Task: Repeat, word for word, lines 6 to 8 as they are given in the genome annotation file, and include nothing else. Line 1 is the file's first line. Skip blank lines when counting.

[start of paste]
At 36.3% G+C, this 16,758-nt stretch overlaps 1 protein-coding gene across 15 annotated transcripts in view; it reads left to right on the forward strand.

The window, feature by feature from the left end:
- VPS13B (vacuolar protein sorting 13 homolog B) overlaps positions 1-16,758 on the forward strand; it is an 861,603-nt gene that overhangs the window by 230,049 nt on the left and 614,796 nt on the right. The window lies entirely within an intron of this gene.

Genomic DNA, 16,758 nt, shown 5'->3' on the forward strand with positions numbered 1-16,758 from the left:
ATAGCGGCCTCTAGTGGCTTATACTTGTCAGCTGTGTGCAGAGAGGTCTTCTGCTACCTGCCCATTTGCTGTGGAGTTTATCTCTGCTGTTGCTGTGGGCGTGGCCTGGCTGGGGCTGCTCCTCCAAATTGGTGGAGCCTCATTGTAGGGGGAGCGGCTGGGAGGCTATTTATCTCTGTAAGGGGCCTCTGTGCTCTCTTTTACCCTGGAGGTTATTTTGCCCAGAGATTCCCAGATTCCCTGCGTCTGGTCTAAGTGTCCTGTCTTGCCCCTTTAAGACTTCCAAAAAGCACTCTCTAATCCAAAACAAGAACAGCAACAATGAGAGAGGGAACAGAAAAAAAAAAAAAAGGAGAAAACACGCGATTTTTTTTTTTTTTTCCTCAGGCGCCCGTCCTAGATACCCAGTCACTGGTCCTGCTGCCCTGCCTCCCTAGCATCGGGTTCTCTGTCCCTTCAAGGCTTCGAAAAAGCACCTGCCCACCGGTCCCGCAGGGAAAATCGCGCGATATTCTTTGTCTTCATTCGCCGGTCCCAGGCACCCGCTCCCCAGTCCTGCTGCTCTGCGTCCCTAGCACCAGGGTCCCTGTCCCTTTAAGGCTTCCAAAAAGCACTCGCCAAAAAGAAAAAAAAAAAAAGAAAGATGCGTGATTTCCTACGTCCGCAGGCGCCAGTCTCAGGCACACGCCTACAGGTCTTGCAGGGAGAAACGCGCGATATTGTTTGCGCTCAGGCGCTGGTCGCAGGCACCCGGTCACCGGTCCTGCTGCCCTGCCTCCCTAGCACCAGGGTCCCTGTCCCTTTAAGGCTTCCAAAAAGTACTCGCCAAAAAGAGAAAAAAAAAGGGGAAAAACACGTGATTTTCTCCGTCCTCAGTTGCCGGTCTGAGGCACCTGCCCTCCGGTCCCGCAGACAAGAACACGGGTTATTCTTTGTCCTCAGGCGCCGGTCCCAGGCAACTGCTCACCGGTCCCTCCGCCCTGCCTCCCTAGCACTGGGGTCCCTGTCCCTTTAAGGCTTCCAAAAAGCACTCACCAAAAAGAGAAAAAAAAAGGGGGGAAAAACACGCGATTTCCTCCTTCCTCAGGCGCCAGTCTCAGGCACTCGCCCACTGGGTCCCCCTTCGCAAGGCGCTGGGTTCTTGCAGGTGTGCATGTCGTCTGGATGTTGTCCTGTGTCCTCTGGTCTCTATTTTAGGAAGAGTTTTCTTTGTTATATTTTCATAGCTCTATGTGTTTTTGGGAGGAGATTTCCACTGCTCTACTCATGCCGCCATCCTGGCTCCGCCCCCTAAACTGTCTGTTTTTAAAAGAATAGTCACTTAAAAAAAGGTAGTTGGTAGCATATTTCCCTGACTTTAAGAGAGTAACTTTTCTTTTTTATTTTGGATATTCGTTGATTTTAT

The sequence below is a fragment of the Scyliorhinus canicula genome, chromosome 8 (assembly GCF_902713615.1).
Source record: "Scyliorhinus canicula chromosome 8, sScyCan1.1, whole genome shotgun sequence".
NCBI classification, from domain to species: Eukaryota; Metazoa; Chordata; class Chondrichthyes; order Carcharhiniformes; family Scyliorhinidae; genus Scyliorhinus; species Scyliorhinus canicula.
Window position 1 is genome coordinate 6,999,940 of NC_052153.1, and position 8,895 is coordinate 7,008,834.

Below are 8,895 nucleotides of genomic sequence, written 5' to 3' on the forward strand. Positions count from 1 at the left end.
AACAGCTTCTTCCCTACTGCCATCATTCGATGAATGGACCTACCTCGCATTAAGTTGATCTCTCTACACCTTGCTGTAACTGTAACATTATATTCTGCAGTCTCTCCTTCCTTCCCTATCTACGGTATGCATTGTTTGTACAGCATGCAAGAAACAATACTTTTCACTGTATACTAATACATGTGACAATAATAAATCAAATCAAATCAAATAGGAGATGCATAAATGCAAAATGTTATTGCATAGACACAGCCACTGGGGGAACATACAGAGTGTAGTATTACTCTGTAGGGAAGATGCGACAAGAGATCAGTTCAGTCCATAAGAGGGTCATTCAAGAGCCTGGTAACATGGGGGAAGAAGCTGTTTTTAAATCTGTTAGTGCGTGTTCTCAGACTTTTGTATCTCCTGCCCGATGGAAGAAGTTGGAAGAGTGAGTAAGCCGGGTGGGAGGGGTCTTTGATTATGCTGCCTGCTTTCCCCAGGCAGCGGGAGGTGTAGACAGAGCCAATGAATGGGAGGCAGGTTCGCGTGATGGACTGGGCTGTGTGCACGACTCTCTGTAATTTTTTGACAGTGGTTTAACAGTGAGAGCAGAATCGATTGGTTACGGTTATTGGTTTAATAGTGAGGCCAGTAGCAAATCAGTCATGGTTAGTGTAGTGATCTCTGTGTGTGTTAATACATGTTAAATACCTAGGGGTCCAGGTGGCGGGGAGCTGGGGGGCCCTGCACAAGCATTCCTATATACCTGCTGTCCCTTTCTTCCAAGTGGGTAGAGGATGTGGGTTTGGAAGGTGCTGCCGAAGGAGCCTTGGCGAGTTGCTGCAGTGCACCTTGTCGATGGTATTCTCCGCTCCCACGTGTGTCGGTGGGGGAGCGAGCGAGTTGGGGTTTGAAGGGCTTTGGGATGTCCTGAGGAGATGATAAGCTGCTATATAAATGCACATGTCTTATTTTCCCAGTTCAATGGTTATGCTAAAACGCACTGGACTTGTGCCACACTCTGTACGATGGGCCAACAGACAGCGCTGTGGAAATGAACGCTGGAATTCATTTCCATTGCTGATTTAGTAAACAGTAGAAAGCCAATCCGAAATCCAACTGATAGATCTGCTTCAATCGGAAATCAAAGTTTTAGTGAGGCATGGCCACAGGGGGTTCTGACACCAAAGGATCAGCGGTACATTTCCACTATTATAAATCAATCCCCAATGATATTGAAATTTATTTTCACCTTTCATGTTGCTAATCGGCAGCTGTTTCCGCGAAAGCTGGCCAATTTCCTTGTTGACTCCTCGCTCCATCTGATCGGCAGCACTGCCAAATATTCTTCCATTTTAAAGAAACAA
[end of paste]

The sequence below is a fragment of the Scyliorhinus canicula genome, chromosome 8 (assembly GCF_902713615.1).
Source record: "Scyliorhinus canicula chromosome 8, sScyCan1.1, whole genome shotgun sequence".
NCBI classification, from domain to species: Eukaryota; Metazoa; Chordata; class Chondrichthyes; order Carcharhiniformes; family Scyliorhinidae; genus Scyliorhinus; species Scyliorhinus canicula.